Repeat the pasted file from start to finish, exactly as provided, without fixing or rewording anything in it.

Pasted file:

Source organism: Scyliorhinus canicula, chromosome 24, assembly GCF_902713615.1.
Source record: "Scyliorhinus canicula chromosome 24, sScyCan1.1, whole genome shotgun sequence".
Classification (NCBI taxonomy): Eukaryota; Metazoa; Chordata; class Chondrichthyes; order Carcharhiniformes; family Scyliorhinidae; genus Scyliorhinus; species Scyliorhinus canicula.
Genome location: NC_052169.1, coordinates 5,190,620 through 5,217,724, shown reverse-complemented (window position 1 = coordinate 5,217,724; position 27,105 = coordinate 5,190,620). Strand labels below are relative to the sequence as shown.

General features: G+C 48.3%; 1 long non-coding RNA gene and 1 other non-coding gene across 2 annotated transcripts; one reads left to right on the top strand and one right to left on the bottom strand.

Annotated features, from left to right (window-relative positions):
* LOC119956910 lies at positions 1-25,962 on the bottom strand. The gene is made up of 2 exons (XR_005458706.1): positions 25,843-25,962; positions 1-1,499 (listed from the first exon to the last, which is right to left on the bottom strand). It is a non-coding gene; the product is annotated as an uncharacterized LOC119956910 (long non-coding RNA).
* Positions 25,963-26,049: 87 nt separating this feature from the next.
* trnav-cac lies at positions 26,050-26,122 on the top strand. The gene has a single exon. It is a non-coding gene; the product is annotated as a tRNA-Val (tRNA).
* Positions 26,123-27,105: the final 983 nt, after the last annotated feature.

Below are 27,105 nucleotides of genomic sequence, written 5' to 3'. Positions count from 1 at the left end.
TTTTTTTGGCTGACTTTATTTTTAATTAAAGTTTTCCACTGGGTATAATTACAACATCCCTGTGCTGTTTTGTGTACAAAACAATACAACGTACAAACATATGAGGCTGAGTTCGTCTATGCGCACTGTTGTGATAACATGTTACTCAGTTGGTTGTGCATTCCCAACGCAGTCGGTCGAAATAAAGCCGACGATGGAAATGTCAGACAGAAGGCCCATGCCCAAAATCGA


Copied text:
Source organism: Scyliorhinus canicula, chromosome 24, assembly GCF_902713615.1.
Source record: "Scyliorhinus canicula chromosome 24, sScyCan1.1, whole genome shotgun sequence".
Classification (NCBI taxonomy): Eukaryota; Metazoa; Chordata; class Chondrichthyes; order Carcharhiniformes; family Scyliorhinidae; genus Scyliorhinus; species Scyliorhinus canicula.
Genome location: NC_052169.1, coordinates 5,190,620 through 5,217,724, shown reverse-complemented (window position 1 = coordinate 5,217,724; position 27,105 = coordinate 5,190,620). Strand labels below are relative to the sequence as shown.

General features: G+C 48.3%; 1 long non-coding RNA gene and 1 other non-coding gene across 2 annotated transcripts; one reads left to right on the top strand and one right to left on the bottom strand.

Annotated features, from left to right (window-relative positions):
* LOC119956910 lies at positions 1-25,962 on the bottom strand. The gene is made up of 2 exons (XR_005458706.1): positions 25,843-25,962; positions 1-1,499 (listed from the first exon to the last, which is right to left on the bottom strand). It is a non-coding gene; the product is annotated as an uncharacterized LOC119956910 (long non-coding RNA).
* Positions 25,963-26,049: 87 nt separating this feature from the next.
* trnav-cac lies at positions 26,050-26,122 on the top strand. The gene has a single exon. It is a non-coding gene; the product is annotated as a tRNA-Val (tRNA).
* Positions 26,123-27,105: the final 983 nt, after the last annotated feature.

Below are 27,105 nucleotides of genomic sequence, written 5' to 3'. Positions count from 1 at the left end.
TTTTTTTGGCTGACTTTATTTTTAATTAAAGTTTTCCACTGGGTATAATTACAACATCCCTGTGCTGTTTTGTGTACAAAACAATACAACGTACAAACATATGAGGCTGAGTTCGTCTATGCGCACTGTTGTGATAACATGTTACTCAGTTGGTTGTGCATTCCCAACGCAGTCGGTCGAAATAAAGCCGACGATGGAAATGTCAGACAGAAGGCCCATGCCCAAAATCGA